In researching the history of storytelling in modern Oklahoma it has become clear that the term "storytelling" has been a fluid term and used interchangeably to represent reading to children, orally telling a story, writing a story, and making visual a story (via cinema or art). This has led to more than one misconception in the mind of journalists and programmers as to what constitutes "storytelling". Indeed, in one newspaper article from 1995 a storyteller was described by the journalist as intending to "read to children."
Several myths that emerged have included:
Storytelling is for children
Storytelling means reading to children
Storytelling is theatrical
Storytelling must have a purpose
The misconceptions have colored how news media interpreted press releases, how editors relegated space to the teller or the event, how program planners approached hiring and use of storytelling talent, how educators have handled storytelling, and ultimately, how storytelling has been valued within the state.
Storytelling appears to be the only art form where local artists are regularly ignored in favor of artists from elsewhere. Indeed, Peter Dolese when he filled the roster of talent for the 1st "WinterTales" established the principle of always bringing in those for whom Oklahoma was a new experience. These were tellers whose styles and presentations would serve to set the model of what "storytelling" had to be. As a result there developed a dearth of support for local artists (storytellers) unless they emerged from ethnic groups. In comparison other states had storytellers who covered a broad range of styles from homespun folk tellers to highly stylized theatrical tellers. The breadth of storytelling styles would greatly add to building a storytelling listening base that encompassed wide socio-economic segments leading to better support for the art form in those regions. An honest intent to inject new views, voices, and perceptions into the developing Oklahoma cultural ethos also set in place an elitism, and an artistically stifling atmosphere and marginalization of many Oklahoma voices.
Education also served to limit storytelling, as it has often done with reading, to the formula of read-hear and then analyze the story until all appreciation or joy is removed from the initial experience. This ultra-conservative attitude that all activity had to have a purpose or a rationale served to move storytelling from the motivation-art appreciation camp into the story-analysis-test paradigm. Storytelling was viewed, as most arts and music, but seldom sports, as a fringe component that had little impact on student learning and therefore could not be part of the school year. This served to remove the imaginative element from many schools and created a cold and uninspiring classroom.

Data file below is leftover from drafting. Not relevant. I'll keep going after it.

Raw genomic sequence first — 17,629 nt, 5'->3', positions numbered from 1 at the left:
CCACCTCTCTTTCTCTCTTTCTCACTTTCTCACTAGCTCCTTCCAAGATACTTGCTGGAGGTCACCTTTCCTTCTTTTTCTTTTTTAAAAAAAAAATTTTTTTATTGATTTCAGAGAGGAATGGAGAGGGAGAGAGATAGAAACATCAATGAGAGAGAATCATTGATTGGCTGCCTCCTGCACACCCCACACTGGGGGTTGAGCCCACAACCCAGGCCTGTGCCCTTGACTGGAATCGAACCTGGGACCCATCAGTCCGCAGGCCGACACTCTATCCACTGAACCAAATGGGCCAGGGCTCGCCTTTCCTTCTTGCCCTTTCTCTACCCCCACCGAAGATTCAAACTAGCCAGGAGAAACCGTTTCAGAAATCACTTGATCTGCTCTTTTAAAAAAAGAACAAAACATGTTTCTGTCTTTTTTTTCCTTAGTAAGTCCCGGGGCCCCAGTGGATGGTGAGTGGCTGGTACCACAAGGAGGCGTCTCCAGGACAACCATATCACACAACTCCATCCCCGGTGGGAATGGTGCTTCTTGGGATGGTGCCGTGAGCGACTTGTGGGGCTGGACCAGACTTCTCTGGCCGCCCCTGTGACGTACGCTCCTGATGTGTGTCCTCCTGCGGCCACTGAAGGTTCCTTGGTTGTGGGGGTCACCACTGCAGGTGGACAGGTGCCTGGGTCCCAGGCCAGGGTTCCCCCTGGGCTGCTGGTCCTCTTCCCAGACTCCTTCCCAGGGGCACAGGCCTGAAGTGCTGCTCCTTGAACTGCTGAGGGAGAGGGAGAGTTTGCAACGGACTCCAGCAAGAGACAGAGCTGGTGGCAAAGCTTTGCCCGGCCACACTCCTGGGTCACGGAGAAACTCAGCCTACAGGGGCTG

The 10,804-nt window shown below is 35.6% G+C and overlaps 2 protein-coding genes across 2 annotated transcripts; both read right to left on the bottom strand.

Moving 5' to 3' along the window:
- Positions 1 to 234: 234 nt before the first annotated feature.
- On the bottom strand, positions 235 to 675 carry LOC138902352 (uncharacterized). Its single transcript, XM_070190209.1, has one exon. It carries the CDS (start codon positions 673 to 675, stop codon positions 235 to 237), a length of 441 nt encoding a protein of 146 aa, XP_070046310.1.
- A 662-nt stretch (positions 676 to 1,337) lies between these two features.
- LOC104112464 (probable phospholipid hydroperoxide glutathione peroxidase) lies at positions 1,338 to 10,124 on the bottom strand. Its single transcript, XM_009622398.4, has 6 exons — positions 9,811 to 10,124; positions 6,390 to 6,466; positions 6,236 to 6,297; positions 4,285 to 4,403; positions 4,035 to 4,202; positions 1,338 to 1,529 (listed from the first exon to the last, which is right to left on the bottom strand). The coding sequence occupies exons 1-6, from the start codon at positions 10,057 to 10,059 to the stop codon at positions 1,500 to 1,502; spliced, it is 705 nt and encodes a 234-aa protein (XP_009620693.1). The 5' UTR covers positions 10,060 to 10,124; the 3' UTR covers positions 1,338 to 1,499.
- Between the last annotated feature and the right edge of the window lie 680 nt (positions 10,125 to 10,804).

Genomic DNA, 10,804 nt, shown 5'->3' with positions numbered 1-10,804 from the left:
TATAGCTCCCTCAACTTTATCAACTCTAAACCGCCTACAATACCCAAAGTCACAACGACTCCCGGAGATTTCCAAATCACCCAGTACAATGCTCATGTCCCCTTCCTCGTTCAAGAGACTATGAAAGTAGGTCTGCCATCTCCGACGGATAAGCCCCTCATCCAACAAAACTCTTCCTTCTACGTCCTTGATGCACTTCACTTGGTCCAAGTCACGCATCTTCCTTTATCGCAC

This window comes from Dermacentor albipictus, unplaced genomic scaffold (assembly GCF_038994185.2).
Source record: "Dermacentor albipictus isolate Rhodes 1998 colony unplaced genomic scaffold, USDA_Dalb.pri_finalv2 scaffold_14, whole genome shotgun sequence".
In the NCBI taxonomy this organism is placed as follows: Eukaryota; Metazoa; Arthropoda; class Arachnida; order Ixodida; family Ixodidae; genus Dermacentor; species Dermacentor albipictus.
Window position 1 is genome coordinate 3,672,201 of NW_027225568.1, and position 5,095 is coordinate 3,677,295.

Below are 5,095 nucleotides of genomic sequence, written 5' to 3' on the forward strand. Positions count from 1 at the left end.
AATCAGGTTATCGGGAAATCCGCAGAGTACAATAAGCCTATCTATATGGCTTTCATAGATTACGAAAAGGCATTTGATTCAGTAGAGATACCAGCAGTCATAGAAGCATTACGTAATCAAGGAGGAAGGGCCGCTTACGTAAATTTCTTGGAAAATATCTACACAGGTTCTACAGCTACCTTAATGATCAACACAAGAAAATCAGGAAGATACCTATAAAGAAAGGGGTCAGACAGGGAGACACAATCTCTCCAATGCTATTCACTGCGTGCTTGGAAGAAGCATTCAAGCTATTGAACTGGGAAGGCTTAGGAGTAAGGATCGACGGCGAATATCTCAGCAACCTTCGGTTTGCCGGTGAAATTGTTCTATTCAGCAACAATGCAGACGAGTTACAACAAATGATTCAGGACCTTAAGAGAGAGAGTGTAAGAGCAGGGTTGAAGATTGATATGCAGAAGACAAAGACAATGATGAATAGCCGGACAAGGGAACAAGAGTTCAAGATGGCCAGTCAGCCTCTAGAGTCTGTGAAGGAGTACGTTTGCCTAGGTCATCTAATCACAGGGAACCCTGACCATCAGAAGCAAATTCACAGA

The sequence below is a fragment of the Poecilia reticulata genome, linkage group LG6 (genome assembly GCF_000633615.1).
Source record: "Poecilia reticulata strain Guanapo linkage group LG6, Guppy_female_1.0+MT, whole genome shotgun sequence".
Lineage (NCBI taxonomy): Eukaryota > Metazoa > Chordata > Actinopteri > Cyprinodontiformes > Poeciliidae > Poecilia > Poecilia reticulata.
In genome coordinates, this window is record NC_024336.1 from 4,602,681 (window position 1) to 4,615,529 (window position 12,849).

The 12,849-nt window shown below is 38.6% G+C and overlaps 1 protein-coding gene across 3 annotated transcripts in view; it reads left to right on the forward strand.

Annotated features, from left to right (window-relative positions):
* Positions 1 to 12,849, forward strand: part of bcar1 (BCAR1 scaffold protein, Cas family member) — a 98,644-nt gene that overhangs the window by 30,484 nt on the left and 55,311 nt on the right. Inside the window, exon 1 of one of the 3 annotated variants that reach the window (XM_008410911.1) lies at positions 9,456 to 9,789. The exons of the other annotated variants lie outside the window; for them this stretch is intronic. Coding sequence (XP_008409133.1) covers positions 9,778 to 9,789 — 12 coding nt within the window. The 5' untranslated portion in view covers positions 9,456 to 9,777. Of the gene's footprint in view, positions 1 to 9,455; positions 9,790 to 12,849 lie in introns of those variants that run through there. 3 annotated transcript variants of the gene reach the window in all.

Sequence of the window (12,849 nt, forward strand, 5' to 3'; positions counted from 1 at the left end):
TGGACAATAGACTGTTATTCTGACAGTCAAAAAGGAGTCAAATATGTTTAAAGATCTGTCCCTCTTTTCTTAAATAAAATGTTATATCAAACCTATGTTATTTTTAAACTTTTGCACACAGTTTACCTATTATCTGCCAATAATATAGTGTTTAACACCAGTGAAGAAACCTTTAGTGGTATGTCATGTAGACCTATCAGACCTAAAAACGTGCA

The loss of the "folk artist" was most probably related to the low self-esteem most Oklahomans experienced in the post-Depression years. Those "cracker-barrell tellers" with their stories of hard times and little education often were simply not what the state wanted mirrored to them in stories. They were economically growing, becoming more sophisticated, "catching up" with the other, longer established, states and wanted to shed those times like a child seeking to grow-up too fast. This meant that many local tellers of the traditions, lore, and vales of the state were sorely under appreciated and much distinctly Oklahoma folklore was lost as a result.
In moving a fundamentally intimate art form on to the large stage there has been a loss of appreciation for the intimacy of storytelling. The larger-than-life theatrical movements required by many event planners has set in stone the public precept ion of what "storytelling", especially with children. The belief is that those stylings are required to attract and keep the attention of youth raised on 60-second sound bites. The truth is that a good storyteller can style hook their listener and get them focused on the story without a lot of physicality or histrionics. They achieve this through the ability - despite the venue - of creating intimacy with their audience and drawing them into the story.



In the past the term has been used to refer to "once upon a time" tales....to bald face lying that would end with a trip to the "woodshed" where discipline was swift and sure.